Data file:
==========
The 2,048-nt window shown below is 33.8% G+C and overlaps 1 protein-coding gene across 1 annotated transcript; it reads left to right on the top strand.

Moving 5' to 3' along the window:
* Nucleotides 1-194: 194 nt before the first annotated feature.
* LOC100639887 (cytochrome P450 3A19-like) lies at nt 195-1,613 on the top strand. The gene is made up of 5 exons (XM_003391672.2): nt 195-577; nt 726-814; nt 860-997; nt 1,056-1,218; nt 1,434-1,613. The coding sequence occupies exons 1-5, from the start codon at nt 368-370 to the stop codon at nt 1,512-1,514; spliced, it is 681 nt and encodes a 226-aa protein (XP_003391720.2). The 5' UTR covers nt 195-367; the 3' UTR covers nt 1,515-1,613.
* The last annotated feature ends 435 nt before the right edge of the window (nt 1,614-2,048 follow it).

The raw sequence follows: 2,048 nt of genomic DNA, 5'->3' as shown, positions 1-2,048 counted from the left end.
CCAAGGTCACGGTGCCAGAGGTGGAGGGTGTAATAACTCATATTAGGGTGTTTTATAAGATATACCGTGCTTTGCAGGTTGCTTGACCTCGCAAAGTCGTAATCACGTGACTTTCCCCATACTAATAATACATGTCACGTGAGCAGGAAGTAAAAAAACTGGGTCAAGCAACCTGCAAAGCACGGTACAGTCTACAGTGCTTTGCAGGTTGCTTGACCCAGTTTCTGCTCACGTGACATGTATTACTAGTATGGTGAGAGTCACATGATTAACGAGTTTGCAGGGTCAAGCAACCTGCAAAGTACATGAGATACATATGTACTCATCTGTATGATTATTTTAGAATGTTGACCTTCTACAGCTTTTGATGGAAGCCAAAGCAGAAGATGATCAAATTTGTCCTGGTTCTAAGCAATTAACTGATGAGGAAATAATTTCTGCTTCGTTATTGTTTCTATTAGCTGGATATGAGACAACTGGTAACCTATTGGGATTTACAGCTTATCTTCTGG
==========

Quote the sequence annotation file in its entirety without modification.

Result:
The 2,048-nt window shown below is 33.8% G+C and overlaps 1 protein-coding gene across 1 annotated transcript; it reads left to right on the top strand.

Moving 5' to 3' along the window:
* Nucleotides 1-194: 194 nt before the first annotated feature.
* LOC100639887 (cytochrome P450 3A19-like) lies at nt 195-1,613 on the top strand. The gene is made up of 5 exons (XM_003391672.2): nt 195-577; nt 726-814; nt 860-997; nt 1,056-1,218; nt 1,434-1,613. The coding sequence occupies exons 1-5, from the start codon at nt 368-370 to the stop codon at nt 1,512-1,514; spliced, it is 681 nt and encodes a 226-aa protein (XP_003391720.2). The 5' UTR covers nt 195-367; the 3' UTR covers nt 1,515-1,613.
* The last annotated feature ends 435 nt before the right edge of the window (nt 1,614-2,048 follow it).

The raw sequence follows: 2,048 nt of genomic DNA, 5'->3' as shown, positions 1-2,048 counted from the left end.
CCAAGGTCACGGTGCCAGAGGTGGAGGGTGTAATAACTCATATTAGGGTGTTTTATAAGATATACCGTGCTTTGCAGGTTGCTTGACCTCGCAAAGTCGTAATCACGTGACTTTCCCCATACTAATAATACATGTCACGTGAGCAGGAAGTAAAAAAACTGGGTCAAGCAACCTGCAAAGCACGGTACAGTCTACAGTGCTTTGCAGGTTGCTTGACCCAGTTTCTGCTCACGTGACATGTATTACTAGTATGGTGAGAGTCACATGATTAACGAGTTTGCAGGGTCAAGCAACCTGCAAAGTACATGAGATACATATGTACTCATCTGTATGATTATTTTAGAATGTTGACCTTCTACAGCTTTTGATGGAAGCCAAAGCAGAAGATGATCAAATTTGTCCTGGTTCTAAGCAATTAACTGATGAGGAAATAATTTCTGCTTCGTTATTGTTTCTATTAGCTGGATATGAGACAACTGGTAACCTATTGGGATTTACAGCTTATCTTCTGG